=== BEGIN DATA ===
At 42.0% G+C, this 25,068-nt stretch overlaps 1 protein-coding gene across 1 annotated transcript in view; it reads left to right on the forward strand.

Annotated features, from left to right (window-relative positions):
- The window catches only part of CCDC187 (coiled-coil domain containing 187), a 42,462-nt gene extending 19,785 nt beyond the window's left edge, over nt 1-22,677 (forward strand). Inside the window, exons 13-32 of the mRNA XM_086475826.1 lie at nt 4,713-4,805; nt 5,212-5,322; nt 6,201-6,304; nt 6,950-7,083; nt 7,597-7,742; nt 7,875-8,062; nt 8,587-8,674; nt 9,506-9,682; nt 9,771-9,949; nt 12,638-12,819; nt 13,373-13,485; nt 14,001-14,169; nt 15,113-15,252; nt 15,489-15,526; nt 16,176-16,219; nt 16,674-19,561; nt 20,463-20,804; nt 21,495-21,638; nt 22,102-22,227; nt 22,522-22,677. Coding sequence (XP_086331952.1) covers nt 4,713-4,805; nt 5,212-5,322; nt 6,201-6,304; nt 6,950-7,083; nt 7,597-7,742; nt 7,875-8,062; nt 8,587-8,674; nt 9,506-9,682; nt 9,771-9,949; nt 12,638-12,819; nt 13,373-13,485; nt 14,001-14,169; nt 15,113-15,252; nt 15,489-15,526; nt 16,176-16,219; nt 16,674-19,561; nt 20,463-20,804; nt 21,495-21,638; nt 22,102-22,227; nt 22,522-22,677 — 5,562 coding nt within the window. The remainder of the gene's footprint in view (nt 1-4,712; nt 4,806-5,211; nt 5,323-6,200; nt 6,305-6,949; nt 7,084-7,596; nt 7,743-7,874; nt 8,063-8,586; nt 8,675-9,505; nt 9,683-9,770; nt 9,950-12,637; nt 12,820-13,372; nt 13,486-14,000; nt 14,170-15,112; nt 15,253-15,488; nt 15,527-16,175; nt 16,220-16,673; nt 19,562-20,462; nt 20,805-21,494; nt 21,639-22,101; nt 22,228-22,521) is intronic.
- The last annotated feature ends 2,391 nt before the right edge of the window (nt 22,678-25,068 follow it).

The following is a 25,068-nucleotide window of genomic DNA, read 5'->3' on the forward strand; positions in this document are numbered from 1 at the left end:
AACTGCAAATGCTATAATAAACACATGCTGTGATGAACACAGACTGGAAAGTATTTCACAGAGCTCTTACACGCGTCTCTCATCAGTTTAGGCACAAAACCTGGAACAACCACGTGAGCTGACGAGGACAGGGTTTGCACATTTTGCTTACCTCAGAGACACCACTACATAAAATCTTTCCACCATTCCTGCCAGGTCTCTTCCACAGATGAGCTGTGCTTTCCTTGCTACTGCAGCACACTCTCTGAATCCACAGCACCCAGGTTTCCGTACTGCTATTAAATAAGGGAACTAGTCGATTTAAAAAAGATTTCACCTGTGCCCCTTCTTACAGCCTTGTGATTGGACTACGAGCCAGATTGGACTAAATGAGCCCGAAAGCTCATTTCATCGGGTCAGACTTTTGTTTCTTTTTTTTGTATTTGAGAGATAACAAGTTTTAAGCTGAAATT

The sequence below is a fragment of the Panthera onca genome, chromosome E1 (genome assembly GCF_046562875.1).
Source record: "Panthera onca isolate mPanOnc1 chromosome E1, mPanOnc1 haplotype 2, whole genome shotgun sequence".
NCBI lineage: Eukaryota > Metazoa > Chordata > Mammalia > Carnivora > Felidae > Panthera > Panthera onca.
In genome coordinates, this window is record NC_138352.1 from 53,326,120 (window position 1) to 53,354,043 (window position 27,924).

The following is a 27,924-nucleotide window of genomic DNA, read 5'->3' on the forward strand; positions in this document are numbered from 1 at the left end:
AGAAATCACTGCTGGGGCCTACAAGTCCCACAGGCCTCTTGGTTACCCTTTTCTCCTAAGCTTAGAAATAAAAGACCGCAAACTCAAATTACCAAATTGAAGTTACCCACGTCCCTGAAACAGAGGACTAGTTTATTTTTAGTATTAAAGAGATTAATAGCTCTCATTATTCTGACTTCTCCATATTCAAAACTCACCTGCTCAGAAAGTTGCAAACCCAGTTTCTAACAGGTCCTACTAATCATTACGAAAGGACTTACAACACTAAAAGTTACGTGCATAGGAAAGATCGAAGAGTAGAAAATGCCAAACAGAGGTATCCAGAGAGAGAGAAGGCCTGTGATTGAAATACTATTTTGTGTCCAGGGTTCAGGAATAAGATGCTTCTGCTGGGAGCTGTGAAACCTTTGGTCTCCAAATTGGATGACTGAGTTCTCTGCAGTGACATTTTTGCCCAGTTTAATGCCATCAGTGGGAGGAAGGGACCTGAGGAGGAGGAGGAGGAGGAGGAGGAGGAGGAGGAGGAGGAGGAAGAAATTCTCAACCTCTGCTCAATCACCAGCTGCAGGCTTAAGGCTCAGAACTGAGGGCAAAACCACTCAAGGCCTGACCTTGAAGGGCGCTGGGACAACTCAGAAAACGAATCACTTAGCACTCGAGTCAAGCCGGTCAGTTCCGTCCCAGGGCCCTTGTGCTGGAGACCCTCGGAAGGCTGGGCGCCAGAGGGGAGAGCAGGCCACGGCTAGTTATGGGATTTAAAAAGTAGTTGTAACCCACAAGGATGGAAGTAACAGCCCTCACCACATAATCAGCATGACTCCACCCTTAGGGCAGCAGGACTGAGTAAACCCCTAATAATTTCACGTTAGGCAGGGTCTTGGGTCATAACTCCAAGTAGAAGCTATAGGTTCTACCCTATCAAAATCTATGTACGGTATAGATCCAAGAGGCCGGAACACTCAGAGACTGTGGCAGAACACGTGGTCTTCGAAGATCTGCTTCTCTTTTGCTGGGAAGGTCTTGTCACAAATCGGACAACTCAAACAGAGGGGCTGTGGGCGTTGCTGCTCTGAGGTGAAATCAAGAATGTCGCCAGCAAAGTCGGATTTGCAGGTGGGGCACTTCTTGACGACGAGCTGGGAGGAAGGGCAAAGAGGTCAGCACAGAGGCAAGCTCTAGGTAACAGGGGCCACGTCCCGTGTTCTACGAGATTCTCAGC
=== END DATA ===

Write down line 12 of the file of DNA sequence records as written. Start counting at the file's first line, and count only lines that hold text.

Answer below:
AGAAATCACTGCTGGGGCCTACAAGTCCCACAGGCCTCTTGGTTACCCTTTTCTCCTAAGCTTAGAAATAAAAGACCGCAAACTCAAATTACCAAATTGAAGTTACCCACGTCCCTGAAACAGAGGACTAGTTTATTTTTAGTATTAAAGAGATTAATAGCTCTCATTATTCTGACTTCTCCATATTCAAAACTCACCTGCTCAGAAAGTTGCAAACCCAGTTTCTAACAGGTCCTACTAATCATTACGAAAGGACTTACAACACTAAAAGTTACGTGCATAGGAAAGATCGAAGAGTAGAAAATGCCAAACAGAGGTATCCAGAGAGAGAGAAGGCCTGTGATTGAAATACTATTTTGTGTCCAGGGTTCAGGAATAAGATGCTTCTGCTGGGAGCTGTGAAACCTTTGGTCTCCAAATTGGATGACTGAGTTCTCTGCAGTGACATTTTTGCCCAGTTTAATGCCATCAGTGGGAGGAAGGGACCTGAGGAGGAGGAGGAGGAGGAGGAGGAGGAGGAGGAGGAGGAGGAAGAAATTCTCAACCTCTGCTCAATCACCAGCTGCAGGCTTAAGGCTCAGAACTGAGGGCAAAACCACTCAAGGCCTGACCTTGAAGGGCGCTGGGACAACTCAGAAAACGAATCACTTAGCACTCGAGTCAAGCCGGTCAGTTCCGTCCCAGGGCCCTTGTGCTGGAGACCCTCGGAAGGCTGGGCGCCAGAGGGGAGAGCAGGCCACGGCTAGTTATGGGATTTAAAAAGTAGTTGTAACCCACAAGGATGGAAGTAACAGCCCTCACCACATAATCAGCATGACTCCACCCTTAGGGCAGCAGGACTGAGTAAACCCCTAATAATTTCACGTTAGGCAGGGTCTTGGGTCATAACTCCAAGTAGAAGCTATAGGTTCTACCCTATCAAAATCTATGTACGGTATAGATCCAAGAGGCCGGAACACTCAGAGACTGTGGCAGAACACGTGGTCTTCGAAGATCTGCTTCTCTTTTGCTGGGAAGGTCTTGTCACAAATCGGACAACTCAAACAGAGGGGCTGTGGGCGTTGCTGCTCTGAGGTGAAATCAAGAATGTCGCCAGCAAAGTCGGATTTGCAGGTGGGGCACTTCTTGACGACGAGCTGGGAGGAAGGGCAAAGAGGTCAGCACAGAGGCAAGCTCTAGGTAACAGGGGCCACGTCCCGTGTTCTACGAGATTCTCAGC